Liguria is a coastal region of north-western Italy, the third smallest of the Italian regions. It borders France to the west, Piedmont to the north, and Emilia-Romagna and Tuscany to the east. It lies on the Ligurian Sea, a part of the Tyrrhenian Sea (northern Mediterranean Sea).
The region covers 5421 km² and has a population of 1,622,578 (2001 census); it is subdivided into 235 communes.
Ligurian coast enjoy a mild maritime climate, if compared with the semi-continental one of the Po valley, few kilometers northward; in January, Genoa records an average temperature of about 8-10°C, with no frost, which can occur only in the mountainous interior. Summer averages about 24-25°C. Rainfall can be very abundant at times; mountains very close to the coast create an orographic effect, so Genoa can see up to 2000 mm of rain in a year; other areas instead show the normal values of the Mediterranean area (500-800 mm).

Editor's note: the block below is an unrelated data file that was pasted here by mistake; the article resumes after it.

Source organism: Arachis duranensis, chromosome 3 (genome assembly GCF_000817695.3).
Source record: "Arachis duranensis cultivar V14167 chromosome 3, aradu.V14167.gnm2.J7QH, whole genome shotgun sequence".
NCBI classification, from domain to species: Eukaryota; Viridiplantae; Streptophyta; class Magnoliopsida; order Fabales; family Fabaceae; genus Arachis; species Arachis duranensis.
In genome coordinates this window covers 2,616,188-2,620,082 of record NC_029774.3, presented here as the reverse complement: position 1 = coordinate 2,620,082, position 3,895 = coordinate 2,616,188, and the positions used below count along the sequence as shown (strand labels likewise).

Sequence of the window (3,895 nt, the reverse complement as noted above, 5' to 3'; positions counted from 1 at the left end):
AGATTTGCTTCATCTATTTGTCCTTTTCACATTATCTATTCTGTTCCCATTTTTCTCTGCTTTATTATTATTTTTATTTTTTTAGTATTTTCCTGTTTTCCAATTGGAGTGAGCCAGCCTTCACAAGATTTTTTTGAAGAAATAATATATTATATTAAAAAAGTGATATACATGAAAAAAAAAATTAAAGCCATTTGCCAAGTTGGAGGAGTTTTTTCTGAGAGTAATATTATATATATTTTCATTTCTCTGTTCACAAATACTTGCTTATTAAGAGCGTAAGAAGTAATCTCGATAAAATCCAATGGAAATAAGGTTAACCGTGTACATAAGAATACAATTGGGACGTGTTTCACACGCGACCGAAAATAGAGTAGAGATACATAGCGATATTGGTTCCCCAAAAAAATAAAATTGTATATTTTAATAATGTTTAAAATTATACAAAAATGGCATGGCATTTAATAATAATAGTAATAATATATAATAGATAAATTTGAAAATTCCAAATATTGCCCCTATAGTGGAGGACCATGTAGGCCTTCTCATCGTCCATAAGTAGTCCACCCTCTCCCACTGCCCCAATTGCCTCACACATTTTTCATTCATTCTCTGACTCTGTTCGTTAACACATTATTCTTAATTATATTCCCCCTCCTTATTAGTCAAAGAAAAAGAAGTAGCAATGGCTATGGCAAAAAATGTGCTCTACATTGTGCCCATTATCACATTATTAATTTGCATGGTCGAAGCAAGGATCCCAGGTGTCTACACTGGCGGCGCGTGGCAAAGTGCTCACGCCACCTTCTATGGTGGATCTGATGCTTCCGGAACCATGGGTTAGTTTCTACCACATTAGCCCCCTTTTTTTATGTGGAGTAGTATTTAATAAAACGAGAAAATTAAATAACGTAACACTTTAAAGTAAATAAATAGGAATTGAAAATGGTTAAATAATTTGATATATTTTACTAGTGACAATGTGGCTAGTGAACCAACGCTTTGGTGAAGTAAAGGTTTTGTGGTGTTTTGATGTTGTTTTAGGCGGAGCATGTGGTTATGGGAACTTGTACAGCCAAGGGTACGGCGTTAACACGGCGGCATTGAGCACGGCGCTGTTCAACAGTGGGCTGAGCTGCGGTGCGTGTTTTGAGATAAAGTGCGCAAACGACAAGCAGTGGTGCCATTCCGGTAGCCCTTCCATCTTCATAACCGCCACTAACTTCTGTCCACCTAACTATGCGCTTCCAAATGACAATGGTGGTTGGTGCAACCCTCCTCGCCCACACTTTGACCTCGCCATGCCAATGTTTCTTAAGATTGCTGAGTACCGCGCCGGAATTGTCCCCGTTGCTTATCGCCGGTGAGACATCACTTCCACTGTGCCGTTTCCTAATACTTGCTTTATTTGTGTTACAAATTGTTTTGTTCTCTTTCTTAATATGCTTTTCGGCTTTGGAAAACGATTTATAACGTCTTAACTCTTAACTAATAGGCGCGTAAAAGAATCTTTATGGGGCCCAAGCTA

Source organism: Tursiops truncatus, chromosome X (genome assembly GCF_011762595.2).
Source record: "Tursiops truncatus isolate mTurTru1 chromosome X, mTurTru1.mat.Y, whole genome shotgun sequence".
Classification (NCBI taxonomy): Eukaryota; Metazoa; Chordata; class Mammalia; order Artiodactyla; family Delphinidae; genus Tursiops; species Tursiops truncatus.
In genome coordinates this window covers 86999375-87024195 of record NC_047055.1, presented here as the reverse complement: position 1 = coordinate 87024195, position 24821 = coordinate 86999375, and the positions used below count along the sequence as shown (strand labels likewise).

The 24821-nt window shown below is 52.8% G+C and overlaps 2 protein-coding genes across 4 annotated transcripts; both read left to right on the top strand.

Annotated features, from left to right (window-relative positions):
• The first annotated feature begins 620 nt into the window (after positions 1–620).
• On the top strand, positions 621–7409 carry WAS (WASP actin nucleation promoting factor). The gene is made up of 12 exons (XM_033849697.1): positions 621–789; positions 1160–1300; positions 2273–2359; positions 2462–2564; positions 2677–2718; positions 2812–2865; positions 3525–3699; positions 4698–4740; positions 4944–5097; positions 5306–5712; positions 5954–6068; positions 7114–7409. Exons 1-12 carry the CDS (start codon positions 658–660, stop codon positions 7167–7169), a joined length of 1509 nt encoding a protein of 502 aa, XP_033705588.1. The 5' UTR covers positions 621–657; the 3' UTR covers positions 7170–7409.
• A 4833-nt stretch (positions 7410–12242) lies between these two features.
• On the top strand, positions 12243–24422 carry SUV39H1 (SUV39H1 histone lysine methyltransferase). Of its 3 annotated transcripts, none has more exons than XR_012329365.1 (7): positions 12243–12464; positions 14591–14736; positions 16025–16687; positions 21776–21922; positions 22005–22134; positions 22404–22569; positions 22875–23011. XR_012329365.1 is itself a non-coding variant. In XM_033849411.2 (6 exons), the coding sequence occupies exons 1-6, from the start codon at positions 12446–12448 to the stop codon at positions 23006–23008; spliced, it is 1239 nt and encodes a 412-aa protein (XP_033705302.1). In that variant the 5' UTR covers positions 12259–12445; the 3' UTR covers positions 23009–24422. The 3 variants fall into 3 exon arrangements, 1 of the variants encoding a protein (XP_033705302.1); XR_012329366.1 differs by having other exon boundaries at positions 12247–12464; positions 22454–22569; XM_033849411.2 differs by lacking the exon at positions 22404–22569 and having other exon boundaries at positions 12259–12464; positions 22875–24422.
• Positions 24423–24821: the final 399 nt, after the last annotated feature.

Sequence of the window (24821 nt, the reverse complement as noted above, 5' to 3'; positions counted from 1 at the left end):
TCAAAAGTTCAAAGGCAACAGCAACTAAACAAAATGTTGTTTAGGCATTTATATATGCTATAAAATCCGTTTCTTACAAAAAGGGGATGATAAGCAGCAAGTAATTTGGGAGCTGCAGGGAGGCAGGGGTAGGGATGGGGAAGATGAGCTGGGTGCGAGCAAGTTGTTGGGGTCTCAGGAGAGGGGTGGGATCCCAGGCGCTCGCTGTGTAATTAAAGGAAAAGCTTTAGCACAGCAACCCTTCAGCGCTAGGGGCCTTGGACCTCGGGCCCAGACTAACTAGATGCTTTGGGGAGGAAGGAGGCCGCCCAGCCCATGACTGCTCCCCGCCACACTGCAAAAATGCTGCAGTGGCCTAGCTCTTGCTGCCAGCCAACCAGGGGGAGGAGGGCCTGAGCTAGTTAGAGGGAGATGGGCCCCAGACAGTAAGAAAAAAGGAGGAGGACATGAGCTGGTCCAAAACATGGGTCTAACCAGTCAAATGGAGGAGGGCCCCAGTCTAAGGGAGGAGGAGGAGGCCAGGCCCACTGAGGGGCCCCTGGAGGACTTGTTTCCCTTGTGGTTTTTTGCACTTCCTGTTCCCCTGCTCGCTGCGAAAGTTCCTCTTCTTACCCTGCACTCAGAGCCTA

It is noticeable that, despite the high population density, woods cover half of the total area.
Liguria is a very old name, dating back to pre-Roman times.